Three Monkeys Online

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Bloom: Filming James Joyce’s Ulysses

An interview with Director Sean Walsh
Mark Harkin

As Bloom is only two hours long and the novel itself takes an eternity to wade through, it seems unavoidable that much will be lost in the transition from page to screen. In concentrating on the humane and humorous aspects of Ulysses, Walsh has made his task a good deal more manageable, but there remains one weak spot that I cannot resist tackling him about: the Cyclops episode. For many readers, this represents one of the real peaks of the book, in terms of emphasising the central message of love in the face of hatred and bigotry. In Bloom, it is shortened to the extent of near inconsequentiality, merely an unpleasant blip in Leopold Bloom’s day. Also, its comic potential is lost entirely. I ask Walsh was he not tempted to make more of this episode.

‘Yes, and I would say that’s the same with a lot of the film. I would say that after five years, I had all of the script down; then I had a further three years taking bits out, compressing things, trying to make it all work. Everything got compressed, including the Cyclops scene. But I’m happy with it, the way it is, because I didn’t want to have this anti-Semitic thing up there as a beacon, this film about anti-Jewishness in Ireland. I just wanted that to be a part of what goes on in terms of Bloom’s life. I didn’t want to signpost it; it’s not like Schindler’s List, where you know you’re going to be looking at a film about Nazi Germany.’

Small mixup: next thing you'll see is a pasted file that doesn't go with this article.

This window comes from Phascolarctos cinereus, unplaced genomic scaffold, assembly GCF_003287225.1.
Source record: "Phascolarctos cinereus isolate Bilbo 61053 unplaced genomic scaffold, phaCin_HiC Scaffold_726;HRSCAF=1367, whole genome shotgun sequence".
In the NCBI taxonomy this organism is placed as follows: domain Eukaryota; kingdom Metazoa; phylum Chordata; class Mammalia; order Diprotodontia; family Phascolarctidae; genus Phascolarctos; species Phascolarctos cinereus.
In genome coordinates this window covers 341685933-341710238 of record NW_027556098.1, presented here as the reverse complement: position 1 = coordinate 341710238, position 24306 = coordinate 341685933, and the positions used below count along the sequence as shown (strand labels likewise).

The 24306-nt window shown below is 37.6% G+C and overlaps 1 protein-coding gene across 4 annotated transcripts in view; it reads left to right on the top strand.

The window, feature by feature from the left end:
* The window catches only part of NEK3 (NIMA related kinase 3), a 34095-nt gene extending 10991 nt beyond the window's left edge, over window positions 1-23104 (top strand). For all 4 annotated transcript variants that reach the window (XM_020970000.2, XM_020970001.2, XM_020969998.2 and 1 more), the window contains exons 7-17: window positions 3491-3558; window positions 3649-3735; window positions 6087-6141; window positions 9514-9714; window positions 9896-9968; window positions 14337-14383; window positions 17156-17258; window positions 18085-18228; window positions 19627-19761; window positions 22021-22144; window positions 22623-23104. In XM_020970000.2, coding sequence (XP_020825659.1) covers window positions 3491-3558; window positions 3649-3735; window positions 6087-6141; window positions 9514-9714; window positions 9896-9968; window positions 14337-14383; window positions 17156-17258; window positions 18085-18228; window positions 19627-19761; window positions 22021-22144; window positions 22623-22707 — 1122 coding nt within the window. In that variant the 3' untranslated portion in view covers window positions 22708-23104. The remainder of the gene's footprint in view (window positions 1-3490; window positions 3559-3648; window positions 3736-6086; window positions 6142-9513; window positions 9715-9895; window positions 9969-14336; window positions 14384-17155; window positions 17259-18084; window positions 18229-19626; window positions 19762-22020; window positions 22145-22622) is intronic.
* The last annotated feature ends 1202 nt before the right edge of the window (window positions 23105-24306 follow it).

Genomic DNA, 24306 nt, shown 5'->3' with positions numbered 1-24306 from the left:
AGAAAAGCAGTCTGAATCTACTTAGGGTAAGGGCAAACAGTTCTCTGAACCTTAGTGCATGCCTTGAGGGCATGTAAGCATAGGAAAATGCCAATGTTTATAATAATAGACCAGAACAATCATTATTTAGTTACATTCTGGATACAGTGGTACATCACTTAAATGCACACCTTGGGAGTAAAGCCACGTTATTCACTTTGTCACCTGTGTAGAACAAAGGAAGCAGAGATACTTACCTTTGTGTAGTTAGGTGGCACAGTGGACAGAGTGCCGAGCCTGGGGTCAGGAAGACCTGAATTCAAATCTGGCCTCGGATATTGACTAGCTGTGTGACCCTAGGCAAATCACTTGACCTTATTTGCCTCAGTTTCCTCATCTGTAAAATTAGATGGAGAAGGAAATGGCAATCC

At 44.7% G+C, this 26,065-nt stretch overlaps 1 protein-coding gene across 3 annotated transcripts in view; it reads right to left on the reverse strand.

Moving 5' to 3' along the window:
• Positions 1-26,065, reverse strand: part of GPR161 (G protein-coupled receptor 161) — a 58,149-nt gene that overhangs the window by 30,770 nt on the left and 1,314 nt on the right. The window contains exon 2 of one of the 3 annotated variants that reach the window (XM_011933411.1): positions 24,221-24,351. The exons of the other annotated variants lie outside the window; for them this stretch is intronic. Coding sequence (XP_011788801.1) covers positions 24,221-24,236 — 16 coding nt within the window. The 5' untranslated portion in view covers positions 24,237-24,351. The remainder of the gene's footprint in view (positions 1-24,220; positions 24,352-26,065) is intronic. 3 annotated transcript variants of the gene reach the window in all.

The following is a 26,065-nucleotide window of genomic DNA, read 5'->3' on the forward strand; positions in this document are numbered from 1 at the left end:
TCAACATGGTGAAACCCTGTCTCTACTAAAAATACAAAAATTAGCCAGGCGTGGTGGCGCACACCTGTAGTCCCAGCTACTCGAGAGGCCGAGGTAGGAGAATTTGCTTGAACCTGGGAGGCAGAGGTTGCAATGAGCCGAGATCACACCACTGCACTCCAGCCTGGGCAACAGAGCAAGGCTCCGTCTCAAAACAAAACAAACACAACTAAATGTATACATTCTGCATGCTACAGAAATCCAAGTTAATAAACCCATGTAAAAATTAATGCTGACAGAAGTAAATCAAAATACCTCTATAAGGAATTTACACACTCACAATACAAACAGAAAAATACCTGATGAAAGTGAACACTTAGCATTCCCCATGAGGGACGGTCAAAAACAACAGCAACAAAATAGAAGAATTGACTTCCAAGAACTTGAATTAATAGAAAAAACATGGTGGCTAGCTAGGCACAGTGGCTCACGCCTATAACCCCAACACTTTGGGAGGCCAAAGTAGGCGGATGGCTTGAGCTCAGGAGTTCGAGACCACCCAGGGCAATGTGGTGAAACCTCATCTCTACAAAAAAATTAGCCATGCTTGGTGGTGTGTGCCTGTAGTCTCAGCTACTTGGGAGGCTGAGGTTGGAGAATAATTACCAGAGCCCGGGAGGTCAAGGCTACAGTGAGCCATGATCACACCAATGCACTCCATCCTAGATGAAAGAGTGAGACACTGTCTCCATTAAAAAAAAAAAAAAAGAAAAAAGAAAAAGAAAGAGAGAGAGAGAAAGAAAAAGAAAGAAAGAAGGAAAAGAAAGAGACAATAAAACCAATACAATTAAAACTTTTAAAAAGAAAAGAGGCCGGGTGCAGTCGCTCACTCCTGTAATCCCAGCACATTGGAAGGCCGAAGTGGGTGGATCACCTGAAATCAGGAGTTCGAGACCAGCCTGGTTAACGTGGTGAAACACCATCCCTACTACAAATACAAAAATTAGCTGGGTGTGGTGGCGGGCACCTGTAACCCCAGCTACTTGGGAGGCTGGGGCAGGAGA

The climax of Bloom comes instead in the Circe episode, which is faithfully depicted in its comic surrealism. The life of the mind of Leopold Bloom is given colourful expression against a chorus-line backdrop, and this lengthy scene achieves a genuine dramatic triumph in the visual rendering of so complex a chapter. Is Circe the core of Ulysses for Walsh?

Circe is in many ways the core of the book, and yet it’s not. Given the interconnections between characters and themes, obviously they’re interweaving throughout Ulysses, but most of them come to fruition within Circe. All of the things you saw, learned or read about earlier come back in, albeit, a kaleidoscopic way, something completely different. Also, I just think it’s such an amazing chapter – you can’t do justice to it on film. If it were printed today, people would be wowed by it. I love the fantasy, the bizarre nature of it. The script works in a linear direction but what’s happening in terms of characters, costumes and locations is completely unnatural. But is it the core? No, I still think the core is Ithaca and Molly’s soliloquy (the Penelope episode). And of course, in terms of Ithaca, which is still my favourite chapter and which was Joyce’s, all we got was two shots!’

Whatever of the film’s inevitable failures and undoubted successes, what cannot be denied is its accessibility, something that stems from Walsh’s primary motivation in making Bloom: ‘For years and years, Ulysses has been regarded as the greatest novel of the twentieth century, especially for us Irish – we revere Joyce as a great writer. The problem is, none of us have read the book; it’s on everybody’s shelf and nobody’s read the damn thing! So it was that paradox that motivated me: how can this novel be recognised as being truly great when nobody’s read it?’

The Official Bloom Web Site

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